Samsung is facing a major sales debacle with the Galaxy S20. But perhaps the culprit is not just the coronavirus.
According to the Korea Herald, the new flagship line has had a disastrous launch in Korea, with sales dropping 50% compared to the launch for the Galaxy S10 line. Being the company’s home stronghold, South Korea is considered to be a leading indicator for the health of Samsung’s phone sales. Its phones always perform better there than in the rest of the world. We don’t have worldwide sales yet, but this doesn’t look good at all.
- Samsung Galaxy S20 Ultra review
- Just in: Android 11 can save your phone's battery with this feature
- The death of ports — wireless charging breakthrough unveiled
According to the paper, Samsung sold an estimated 70,800 units of the entire series — Galaxy S20, Galaxy S20 Plus, and Samsung Galaxy S20 Ultra — on the first day of availability. By comparison, the Galaxy S10 scored 140,000 units at launch and the Galaxy Note 10 sold 220,000 units last August.
The Korea Herald cites a carrier official who claims that “sales were affected by sharp declines in discounts for new phones and the number of visitors to offline stores due to coronavirus infection fears.”
They also blame lower carrier subsidies and higher prices. And that last bit, my friends, may actually be the key here.
The problem with pricey high-end flagships
There’s no doubt that coronavirus may have played a role in this disaster, but the fact is that flagship sales are not the blockbuster events they used to be.
The Samsung Galaxy S10 was another sales disappointment for the Korean company, leading to sharp price drops just five weeks after its launch and barely two weeks after it became available. And before that, the Galaxy S9 was another sales bust. It’s been happening for the last three years.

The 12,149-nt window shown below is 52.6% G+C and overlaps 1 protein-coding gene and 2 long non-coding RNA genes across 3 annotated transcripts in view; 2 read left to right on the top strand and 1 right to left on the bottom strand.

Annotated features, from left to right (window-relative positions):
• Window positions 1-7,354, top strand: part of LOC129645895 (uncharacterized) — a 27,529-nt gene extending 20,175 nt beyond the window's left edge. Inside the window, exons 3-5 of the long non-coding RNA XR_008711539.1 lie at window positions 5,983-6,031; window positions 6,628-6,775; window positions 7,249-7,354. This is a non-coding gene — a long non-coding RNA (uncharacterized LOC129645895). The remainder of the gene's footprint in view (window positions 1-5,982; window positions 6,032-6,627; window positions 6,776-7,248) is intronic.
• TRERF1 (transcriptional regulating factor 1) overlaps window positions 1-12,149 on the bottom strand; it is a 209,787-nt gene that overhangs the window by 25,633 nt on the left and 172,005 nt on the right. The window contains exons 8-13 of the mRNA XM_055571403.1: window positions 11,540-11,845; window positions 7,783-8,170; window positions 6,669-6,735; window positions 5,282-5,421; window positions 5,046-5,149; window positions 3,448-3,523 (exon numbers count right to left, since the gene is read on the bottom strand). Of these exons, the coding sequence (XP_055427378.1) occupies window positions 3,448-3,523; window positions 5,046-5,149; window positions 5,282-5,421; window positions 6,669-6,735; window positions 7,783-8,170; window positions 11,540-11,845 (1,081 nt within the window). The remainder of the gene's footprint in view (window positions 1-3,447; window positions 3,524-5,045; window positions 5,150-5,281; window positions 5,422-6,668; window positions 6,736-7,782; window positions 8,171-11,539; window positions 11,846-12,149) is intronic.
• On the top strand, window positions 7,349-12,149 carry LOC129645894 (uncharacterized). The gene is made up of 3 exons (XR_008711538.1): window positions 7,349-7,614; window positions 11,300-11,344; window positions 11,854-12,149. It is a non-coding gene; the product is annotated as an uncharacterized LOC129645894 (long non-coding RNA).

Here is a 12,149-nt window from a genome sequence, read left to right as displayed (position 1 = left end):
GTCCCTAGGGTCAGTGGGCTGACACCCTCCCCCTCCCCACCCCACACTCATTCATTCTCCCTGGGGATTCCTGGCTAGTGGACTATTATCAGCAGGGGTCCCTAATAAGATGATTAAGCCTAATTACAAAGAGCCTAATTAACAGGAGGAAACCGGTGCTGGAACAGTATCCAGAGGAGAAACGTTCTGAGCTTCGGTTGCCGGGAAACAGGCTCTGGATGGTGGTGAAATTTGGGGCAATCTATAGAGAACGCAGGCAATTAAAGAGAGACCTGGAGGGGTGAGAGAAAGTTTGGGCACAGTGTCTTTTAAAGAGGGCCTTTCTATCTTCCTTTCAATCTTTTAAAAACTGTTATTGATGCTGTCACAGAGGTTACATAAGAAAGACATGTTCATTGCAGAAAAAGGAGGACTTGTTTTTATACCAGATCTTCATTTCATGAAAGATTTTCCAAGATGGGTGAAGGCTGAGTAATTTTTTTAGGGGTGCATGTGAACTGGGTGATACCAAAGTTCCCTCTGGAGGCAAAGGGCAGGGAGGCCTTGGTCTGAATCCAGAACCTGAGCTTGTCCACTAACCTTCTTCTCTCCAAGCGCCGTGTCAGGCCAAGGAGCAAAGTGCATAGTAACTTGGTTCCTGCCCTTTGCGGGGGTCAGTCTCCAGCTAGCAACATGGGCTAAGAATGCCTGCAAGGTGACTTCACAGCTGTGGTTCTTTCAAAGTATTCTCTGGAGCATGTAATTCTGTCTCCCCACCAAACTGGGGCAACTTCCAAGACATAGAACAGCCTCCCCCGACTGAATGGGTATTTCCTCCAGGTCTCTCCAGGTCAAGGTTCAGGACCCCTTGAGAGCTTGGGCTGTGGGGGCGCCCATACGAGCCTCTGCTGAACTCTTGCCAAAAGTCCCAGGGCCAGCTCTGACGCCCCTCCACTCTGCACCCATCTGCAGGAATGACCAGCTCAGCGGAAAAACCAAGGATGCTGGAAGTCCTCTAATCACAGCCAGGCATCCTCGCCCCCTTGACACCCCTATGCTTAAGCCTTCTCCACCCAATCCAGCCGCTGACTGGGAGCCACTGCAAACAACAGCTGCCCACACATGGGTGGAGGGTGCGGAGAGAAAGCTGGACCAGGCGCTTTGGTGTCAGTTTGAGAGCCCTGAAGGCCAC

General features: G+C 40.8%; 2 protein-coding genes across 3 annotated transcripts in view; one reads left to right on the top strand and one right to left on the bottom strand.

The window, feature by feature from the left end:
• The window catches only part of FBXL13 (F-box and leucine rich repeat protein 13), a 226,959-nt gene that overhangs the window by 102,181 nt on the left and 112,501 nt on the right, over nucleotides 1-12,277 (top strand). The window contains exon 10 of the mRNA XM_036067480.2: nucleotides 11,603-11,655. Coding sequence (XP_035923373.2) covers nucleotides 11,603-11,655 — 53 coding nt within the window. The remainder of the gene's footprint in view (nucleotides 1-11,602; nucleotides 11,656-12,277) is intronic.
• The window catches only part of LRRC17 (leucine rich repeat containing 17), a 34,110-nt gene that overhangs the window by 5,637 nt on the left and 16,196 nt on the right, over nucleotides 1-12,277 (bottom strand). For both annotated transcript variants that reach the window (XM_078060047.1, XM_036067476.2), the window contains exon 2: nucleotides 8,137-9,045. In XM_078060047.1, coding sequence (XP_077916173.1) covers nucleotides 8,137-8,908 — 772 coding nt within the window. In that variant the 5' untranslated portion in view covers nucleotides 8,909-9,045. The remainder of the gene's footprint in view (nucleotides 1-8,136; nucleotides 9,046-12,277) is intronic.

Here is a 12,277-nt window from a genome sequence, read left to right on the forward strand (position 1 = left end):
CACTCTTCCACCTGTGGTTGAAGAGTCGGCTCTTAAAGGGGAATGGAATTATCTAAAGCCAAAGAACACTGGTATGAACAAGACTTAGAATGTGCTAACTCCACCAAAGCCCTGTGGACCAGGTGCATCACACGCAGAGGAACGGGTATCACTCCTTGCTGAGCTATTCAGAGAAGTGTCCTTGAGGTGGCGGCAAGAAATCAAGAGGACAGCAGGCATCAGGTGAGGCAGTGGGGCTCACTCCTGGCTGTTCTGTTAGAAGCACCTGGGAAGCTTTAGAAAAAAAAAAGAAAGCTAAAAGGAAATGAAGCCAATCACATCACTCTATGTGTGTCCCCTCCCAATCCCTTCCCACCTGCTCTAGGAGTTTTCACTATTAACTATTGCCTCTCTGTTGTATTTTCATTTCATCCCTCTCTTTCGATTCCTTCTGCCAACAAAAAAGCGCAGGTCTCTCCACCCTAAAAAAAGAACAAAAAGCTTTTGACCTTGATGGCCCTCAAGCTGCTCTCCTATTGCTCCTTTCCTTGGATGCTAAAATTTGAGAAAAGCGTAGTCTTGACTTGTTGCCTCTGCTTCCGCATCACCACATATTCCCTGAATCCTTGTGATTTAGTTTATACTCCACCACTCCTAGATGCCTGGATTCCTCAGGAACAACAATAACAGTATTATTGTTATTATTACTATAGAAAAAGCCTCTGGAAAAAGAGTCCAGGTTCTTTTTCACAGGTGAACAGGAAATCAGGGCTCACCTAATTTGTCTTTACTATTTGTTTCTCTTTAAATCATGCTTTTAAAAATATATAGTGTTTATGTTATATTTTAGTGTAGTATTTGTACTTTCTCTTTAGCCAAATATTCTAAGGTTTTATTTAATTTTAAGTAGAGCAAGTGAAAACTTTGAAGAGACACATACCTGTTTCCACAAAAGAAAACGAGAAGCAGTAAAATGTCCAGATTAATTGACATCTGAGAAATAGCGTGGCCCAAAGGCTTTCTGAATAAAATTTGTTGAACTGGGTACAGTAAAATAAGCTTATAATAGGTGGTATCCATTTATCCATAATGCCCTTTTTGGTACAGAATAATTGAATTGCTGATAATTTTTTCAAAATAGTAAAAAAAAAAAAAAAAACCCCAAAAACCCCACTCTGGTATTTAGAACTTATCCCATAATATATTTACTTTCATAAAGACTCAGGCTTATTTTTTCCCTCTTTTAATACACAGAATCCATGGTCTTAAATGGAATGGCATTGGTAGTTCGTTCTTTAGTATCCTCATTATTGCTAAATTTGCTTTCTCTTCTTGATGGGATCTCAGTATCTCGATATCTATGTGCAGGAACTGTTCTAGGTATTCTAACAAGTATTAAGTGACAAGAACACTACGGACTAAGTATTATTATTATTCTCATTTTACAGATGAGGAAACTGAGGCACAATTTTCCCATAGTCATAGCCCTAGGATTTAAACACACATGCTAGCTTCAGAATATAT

It seems as if, coronavirus or not, people are fed up with the price of flagships. Apple has experienced the same drop in expensive flagship sales, which has prompted the company to correct course with the $699 iPhone 11 and, soon, the expected $399 iPhone 9 aka iPhone SE2.
Apple’s move with the base iPhone 11 price proved this point to be correct. By lowering the price of the base model, Apple was able to reverse the course of previous flagships. Meanwhile, companies like Xiaomi has seen its business thrive by offering high-quality but low-price flagships.
Why is Samsung increasing prices?
So what does Samsung do? Bump up the prices of all the Galaxy S20s, including the base model. The Galaxy S10, Galaxy S10 Plus and Galaxy S10 Plus 5G started at $899, $999 and $1,299 respectively. The Galaxy S20, Galaxy S20 Plus and Galaxy S20 Ultra cost $999, $1,199 and $1,399.
And Samsung did not bother replacing the Galaxy S10e, which started at $749. Instead it lowered the prices on last year's Galaxy S10 lineup.
Does Samsung really believe that you can keep increasing prices in a highly commoditized phone market? Why ignore Apple’s writing on the wall and its own price history?
Perhaps Samsung will drastically lower the price of the S20 in the next couple weeks, like it did with the S10. Maybe that’s the strategy: release at a high price to take the money of early adopters, and then lower the price later.
While the South Korean launch sales figures have indeed been affected by coronavirus, the trend seems clear. It is only logical to think that this race for the craziest new features along with the biggest profit margins and increasing prices is not sustainable. It has to end.